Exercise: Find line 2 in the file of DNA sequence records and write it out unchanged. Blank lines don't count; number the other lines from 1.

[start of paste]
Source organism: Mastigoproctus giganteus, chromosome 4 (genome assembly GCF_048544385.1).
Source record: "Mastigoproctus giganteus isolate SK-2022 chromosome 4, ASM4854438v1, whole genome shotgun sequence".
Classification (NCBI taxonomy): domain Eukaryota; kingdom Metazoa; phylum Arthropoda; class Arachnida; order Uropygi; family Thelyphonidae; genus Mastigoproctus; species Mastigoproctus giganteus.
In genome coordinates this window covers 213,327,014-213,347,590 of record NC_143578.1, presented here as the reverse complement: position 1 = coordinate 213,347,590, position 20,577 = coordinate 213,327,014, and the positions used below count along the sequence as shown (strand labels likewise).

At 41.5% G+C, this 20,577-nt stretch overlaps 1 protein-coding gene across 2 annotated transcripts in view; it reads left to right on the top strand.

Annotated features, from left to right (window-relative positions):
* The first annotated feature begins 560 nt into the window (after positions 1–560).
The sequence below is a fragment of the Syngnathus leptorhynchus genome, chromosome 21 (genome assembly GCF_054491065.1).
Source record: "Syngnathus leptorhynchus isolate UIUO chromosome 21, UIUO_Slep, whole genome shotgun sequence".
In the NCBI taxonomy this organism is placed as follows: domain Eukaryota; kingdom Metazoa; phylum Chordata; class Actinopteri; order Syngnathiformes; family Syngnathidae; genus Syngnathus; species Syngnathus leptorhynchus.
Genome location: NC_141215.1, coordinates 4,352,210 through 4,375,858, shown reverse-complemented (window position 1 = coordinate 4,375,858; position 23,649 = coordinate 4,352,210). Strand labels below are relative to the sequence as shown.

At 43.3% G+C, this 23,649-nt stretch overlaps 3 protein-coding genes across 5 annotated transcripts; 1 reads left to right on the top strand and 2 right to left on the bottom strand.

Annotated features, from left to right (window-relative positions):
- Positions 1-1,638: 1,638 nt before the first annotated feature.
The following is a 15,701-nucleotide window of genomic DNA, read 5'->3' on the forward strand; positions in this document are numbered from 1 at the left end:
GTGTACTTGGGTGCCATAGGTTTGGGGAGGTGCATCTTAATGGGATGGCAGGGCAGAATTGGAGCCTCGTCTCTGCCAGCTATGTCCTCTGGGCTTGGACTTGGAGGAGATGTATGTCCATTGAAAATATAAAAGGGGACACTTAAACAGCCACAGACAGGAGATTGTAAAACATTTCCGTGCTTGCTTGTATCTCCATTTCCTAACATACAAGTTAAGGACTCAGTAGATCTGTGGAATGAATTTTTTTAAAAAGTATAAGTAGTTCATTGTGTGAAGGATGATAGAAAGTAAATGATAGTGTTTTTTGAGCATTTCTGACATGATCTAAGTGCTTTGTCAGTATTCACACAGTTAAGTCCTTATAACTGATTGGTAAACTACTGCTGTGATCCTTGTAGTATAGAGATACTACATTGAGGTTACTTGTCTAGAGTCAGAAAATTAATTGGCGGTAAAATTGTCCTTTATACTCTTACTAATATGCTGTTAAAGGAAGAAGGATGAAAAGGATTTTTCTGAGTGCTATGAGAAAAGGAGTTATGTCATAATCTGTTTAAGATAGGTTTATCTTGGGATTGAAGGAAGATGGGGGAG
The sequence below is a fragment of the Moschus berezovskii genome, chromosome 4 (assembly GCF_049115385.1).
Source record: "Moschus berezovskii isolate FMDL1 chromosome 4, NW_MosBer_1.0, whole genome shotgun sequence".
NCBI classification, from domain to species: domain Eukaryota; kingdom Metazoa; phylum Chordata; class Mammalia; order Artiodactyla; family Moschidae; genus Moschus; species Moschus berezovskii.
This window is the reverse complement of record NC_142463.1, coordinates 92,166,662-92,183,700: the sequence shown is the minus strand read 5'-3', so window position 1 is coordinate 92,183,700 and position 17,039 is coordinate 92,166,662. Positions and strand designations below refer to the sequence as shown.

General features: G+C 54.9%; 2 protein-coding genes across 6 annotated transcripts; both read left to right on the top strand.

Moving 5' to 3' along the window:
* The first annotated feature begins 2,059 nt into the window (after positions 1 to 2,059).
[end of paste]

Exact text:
Source record: "Mastigoproctus giganteus isolate SK-2022 chromosome 4, ASM4854438v1, whole genome shotgun sequence".